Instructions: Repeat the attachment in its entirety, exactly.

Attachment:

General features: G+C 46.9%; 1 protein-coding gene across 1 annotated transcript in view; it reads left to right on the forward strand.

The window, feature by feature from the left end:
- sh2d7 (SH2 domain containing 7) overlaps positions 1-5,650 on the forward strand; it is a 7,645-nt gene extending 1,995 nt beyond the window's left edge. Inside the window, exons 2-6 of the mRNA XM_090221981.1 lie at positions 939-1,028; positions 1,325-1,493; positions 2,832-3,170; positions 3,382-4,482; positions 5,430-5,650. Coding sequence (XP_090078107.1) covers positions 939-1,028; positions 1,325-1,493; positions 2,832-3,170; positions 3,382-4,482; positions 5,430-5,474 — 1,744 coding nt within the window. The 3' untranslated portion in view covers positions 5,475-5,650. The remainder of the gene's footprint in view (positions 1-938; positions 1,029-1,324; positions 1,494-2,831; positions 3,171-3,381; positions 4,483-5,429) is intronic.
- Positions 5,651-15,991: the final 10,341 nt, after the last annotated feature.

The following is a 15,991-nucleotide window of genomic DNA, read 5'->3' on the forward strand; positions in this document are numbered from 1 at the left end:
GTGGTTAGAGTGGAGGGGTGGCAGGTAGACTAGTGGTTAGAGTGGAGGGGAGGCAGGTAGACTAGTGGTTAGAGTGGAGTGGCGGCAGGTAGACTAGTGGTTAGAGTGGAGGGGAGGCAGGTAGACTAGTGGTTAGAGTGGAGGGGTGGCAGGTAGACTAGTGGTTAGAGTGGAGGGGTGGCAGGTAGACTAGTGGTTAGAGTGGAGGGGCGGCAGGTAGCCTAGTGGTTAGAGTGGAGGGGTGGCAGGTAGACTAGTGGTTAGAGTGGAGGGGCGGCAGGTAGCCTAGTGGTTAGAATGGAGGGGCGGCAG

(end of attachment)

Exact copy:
General features: G+C 46.9%; 1 protein-coding gene across 1 annotated transcript in view; it reads left to right on the forward strand.

The window, feature by feature from the left end:
- sh2d7 (SH2 domain containing 7) overlaps positions 1-5,650 on the forward strand; it is a 7,645-nt gene extending 1,995 nt beyond the window's left edge. Inside the window, exons 2-6 of the mRNA XM_090221981.1 lie at positions 939-1,028; positions 1,325-1,493; positions 2,832-3,170; positions 3,382-4,482; positions 5,430-5,650. Coding sequence (XP_090078107.1) covers positions 939-1,028; positions 1,325-1,493; positions 2,832-3,170; positions 3,382-4,482; positions 5,430-5,474 — 1,744 coding nt within the window. The 3' untranslated portion in view covers positions 5,475-5,650. The remainder of the gene's footprint in view (positions 1-938; positions 1,029-1,324; positions 1,494-2,831; positions 3,171-3,381; positions 4,483-5,429) is intronic.
- Positions 5,651-15,991: the final 10,341 nt, after the last annotated feature.

The following is a 15,991-nucleotide window of genomic DNA, read 5'->3' on the forward strand; positions in this document are numbered from 1 at the left end:
GTGGTTAGAGTGGAGGGGTGGCAGGTAGACTAGTGGTTAGAGTGGAGGGGAGGCAGGTAGACTAGTGGTTAGAGTGGAGTGGCGGCAGGTAGACTAGTGGTTAGAGTGGAGGGGAGGCAGGTAGACTAGTGGTTAGAGTGGAGGGGTGGCAGGTAGACTAGTGGTTAGAGTGGAGGGGTGGCAGGTAGACTAGTGGTTAGAGTGGAGGGGCGGCAGGTAGCCTAGTGGTTAGAGTGGAGGGGTGGCAGGTAGACTAGTGGTTAGAGTGGAGGGGCGGCAGGTAGCCTAGTGGTTAGAATGGAGGGGCGGCAG